I am five months pregnant and I'm too scared to go to a mommy group.
I signed up for one online, and endless email threads spool out along the length of my laptop screen as people write back and forth and back and forth, planning their next meet-up. And then they write to each other afterward to say, "It was so amazing to meet you all!! All 40 of you!! And your wonderful hubbies!" And I am still cowering in my apartment, afraid to step outside because I might get run over by a seriously jacked up stroller. Those things are so technologically advanced now -- they're like transformers. Some of them are probably voice-activated. You can fit your whole life in one, if you can only master the mechanics, like an organist, always toeing pedals as your hands move busily above.
I went to Babies"R"Us and looked at the things that babies are supposed to have. Fleets of bouncy seats with dangling, jangling things attached; high cloth walls around play sets that will educate your child from birth to college while you're in the other room, living your life; and hulking herds of gleaming, multi-compartmented strollers. I panicked and bought a massive stuffed giraffe. I couldn't face the handlebar innovation. I couldn't face any of it. I felt suddenly like I needed to sit down, so I feigned round ligament pain.
There are raging debates in this new world of motherhood over which carrier is worse for your baby's hips. I thought only German shepherds got hip dysplasia. No, my baby will, too, if I choose wrong. Which diapers are dangerous and which are wondrous? Glider or rocker? Do you even need to ask? What's wrong with you?
And then there are the moms themselves. These cheerful legions of women in the birth club that I have automatic membership to. These women who will meet all 40 of each other, all at once, and compare notes. I keep thinking of reasons why I can't go. I'm really busy on Sundays. I have to clean the kitchen. I have to prepare for Monday! I am hanging out with my husband or my childless friends.
I know I'm supposed to go. None of my friends are having babies. I'm the only one. I'm supposed to be lonelier. I'm not sure why I'm not. My friends are talking about "in three-to-five years..." And my curled up, unborn daughter is kicking me in the cervix, like, "Ready or not!"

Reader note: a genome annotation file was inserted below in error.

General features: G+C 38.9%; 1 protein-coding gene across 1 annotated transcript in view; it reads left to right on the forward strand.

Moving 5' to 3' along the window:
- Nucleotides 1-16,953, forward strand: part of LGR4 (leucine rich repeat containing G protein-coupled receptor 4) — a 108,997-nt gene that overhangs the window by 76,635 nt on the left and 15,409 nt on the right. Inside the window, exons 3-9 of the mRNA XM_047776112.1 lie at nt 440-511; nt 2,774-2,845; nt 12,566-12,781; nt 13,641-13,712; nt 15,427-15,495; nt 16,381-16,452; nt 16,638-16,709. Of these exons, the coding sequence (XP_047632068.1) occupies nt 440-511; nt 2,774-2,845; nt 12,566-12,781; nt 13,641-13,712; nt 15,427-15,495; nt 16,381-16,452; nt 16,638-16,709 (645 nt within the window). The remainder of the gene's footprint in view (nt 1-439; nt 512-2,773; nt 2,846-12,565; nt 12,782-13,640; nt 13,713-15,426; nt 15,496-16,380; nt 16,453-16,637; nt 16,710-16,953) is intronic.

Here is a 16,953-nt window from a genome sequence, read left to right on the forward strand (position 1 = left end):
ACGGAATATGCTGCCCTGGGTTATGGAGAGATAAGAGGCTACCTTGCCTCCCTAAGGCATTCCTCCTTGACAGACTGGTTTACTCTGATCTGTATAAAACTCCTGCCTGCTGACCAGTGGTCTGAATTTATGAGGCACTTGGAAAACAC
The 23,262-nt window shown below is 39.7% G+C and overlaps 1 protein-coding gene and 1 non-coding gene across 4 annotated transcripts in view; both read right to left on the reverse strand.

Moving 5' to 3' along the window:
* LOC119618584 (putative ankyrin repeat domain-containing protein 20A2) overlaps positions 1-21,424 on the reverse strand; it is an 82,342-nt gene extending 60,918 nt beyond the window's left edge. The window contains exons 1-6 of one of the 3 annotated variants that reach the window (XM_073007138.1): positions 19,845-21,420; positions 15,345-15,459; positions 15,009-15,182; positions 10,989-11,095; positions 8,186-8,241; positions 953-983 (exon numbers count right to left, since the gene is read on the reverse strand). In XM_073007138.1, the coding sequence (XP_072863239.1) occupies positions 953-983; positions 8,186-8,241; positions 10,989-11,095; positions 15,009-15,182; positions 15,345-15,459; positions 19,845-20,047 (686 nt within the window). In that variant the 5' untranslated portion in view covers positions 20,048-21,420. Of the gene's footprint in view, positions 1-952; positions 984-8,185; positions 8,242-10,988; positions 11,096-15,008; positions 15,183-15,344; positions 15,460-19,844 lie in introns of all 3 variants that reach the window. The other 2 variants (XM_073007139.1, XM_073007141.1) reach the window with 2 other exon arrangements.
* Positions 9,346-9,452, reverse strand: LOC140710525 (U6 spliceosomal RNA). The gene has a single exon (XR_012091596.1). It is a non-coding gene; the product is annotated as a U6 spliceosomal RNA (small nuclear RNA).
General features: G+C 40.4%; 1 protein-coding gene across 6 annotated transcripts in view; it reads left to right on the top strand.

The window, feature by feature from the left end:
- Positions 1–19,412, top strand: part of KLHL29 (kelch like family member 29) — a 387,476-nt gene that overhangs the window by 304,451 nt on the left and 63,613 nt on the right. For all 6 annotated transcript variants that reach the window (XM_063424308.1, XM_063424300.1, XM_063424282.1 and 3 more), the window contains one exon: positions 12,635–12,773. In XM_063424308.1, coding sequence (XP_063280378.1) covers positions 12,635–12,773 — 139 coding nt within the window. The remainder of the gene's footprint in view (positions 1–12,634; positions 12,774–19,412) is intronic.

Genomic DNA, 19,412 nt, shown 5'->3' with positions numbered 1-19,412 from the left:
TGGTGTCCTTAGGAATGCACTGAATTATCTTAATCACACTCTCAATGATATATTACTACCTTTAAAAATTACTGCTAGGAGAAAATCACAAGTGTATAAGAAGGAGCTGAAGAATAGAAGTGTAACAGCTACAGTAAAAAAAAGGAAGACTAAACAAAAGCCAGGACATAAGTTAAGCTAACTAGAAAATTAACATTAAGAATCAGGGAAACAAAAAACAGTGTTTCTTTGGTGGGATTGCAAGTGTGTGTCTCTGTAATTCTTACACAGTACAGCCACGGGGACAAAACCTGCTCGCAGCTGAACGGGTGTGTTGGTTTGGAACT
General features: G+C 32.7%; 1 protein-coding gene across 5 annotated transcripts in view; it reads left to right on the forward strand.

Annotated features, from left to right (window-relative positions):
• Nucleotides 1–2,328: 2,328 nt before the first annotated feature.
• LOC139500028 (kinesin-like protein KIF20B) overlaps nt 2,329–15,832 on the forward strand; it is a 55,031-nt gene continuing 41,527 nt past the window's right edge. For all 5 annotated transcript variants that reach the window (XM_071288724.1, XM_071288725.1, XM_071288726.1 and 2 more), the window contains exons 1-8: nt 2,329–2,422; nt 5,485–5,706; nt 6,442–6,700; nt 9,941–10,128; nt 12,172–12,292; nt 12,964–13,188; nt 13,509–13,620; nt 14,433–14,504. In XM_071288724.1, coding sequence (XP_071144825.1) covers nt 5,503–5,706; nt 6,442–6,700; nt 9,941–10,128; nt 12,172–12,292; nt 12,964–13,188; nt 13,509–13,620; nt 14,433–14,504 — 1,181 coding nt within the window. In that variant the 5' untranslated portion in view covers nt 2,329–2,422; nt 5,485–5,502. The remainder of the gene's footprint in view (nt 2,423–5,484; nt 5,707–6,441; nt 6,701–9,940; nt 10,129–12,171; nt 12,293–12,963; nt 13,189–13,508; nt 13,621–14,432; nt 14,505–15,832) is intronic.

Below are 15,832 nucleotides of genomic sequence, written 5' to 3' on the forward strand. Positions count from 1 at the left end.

I ran into this woman who saw that I was pregnant and said, "Listen, there is ONE thing you need to do. RIGHT NOW. Join a mommy group!" So I thought, Yes! OK! I should do that! Because I am big on taking advice from people who have been there when I haven't.
But I can't seem to. I don't know what my deal is. I think that part of my deal is that I am not ready to be a "mommy."
And it's confusing, because I actually feel totally ready to meet my daughter. I can't wait. Especially when she's kicking me somewhere weird. No, especially all the time. I want to see her face. I want to touch her hands. I want to know her. I want to introduce her to my little world. I hope she likes giraffes. I know she's going to love her dad's furry chest. It's impossible not to.
But when I think of myself as a "mom," I don't like that. I don't understand it, except the way it's been shown to me, in a million GIFs and jokes and clichés. In the extreme specificity of my own mother, who I am of course like in some ways and profoundly different from in others. In the stories the young women I know trade about less ambitious women who got pregnant and gave up. And the thing is, it always looks like a whole identity. And I don't feel ready to shimmy out of this one and pull a whole new self on instead. I've fought to get here. I've agonized and plotted and cajoled and therapized and cackled with dark glee and triumphed and generally made myself crazy over it.
I am a writer, I think. I am a writer who is having a baby.
OK, that will make me a mom. She will do that to me. But, I'm not ready to say it yet. I am not ready to join the mommy group. I am holed up in my apartment, writing a fantasy novel about a girl who doesn't yet know her own power, but she will one day save the world.
Maybe she'll have a daughter, too, eventually. Not in this trilogy, but later. Maybe she'll be a mom and she'll learn about different kinds of strollers. Saving the world probably wouldn't prepare her, though, for the second floor of the Babies"R"Us in Union Square. Nothing can really prepare a person for that.
The author at nine months (photo: Photography by Cari Ellen)
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